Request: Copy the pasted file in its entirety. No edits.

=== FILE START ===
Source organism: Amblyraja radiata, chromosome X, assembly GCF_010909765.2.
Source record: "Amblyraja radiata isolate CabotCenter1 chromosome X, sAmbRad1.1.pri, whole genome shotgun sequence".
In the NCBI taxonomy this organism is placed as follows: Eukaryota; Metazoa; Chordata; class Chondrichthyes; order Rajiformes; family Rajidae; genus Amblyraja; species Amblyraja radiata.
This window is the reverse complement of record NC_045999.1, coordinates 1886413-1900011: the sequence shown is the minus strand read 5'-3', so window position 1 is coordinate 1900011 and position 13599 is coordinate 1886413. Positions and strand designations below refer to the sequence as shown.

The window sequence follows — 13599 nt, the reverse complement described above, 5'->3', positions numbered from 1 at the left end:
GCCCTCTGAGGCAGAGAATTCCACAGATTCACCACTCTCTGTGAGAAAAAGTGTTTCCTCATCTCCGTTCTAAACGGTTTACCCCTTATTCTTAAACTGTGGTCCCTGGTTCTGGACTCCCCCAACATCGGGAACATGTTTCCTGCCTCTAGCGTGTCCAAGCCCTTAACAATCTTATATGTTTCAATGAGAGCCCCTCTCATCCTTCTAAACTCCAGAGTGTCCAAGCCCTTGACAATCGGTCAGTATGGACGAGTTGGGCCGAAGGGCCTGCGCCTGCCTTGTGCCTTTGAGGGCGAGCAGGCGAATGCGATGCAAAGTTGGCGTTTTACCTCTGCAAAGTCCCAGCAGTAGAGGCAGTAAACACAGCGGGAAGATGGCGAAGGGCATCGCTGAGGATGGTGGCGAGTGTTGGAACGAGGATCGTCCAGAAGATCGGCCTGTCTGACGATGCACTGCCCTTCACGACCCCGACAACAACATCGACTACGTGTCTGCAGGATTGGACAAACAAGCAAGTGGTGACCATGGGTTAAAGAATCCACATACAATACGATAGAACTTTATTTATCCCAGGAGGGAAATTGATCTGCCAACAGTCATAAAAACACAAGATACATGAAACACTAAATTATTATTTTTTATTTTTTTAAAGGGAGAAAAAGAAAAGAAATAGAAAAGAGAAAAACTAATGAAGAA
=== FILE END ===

Source organism: Amblyraja radiata, chromosome X, assembly GCF_010909765.2.
Source record: "Amblyraja radiata isolate CabotCenter1 chromosome X, sAmbRad1.1.pri, whole genome shotgun sequence".
In the NCBI taxonomy this organism is placed as follows: Eukaryota; Metazoa; Chordata; class Chondrichthyes; order Rajiformes; family Rajidae; genus Amblyraja; species Amblyraja radiata.
This window is the reverse complement of record NC_045999.1, coordinates 1886413-1900011: the sequence shown is the minus strand read 5'-3', so window position 1 is coordinate 1900011 and position 13599 is coordinate 1886413. Positions and strand designations below refer to the sequence as shown.

The window sequence follows — 13599 nt, the reverse complement described above, 5'->3', positions numbered from 1 at the left end:
GCCCTCTGAGGCAGAGAATTCCACAGATTCACCACTCTCTGTGAGAAAAAGTGTTTCCTCATCTCCGTTCTAAACGGTTTACCCCTTATTCTTAAACTGTGGTCCCTGGTTCTGGACTCCCCCAACATCGGGAACATGTTTCCTGCCTCTAGCGTGTCCAAGCCCTTAACAATCTTATATGTTTCAATGAGAGCCCCTCTCATCCTTCTAAACTCCAGAGTGTCCAAGCCCTTGACAATCGGTCAGTATGGACGAGTTGGGCCGAAGGGCCTGCGCCTGCCTTGTGCCTTTGAGGGCGAGCAGGCGAATGCGATGCAAAGTTGGCGTTTTACCTCTGCAAAGTCCCAGCAGTAGAGGCAGTAAACACAGCGGGAAGATGGCGAAGGGCATCGCTGAGGATGGTGGCGAGTGTTGGAACGAGGATCGTCCAGAAGATCGGCCTGTCTGACGATGCACTGCCCTTCACGACCCCGACAACAACATCGACTACGTGTCTGCAGGATTGGACAAACAAGCAAGTGGTGACCATGGGTTAAAGAATCCACATACAATACGATAGAACTTTATTTATCCCAGGAGGGAAATTGATCTGCCAACAGTCATAAAAACACAAGATACATGAAACACTAAATTATTATTTTTTATTTTTTTAAAGGGAGAAAAAGAAAAGAAATAGAAAAGAGAAAAACTAATGAAGAA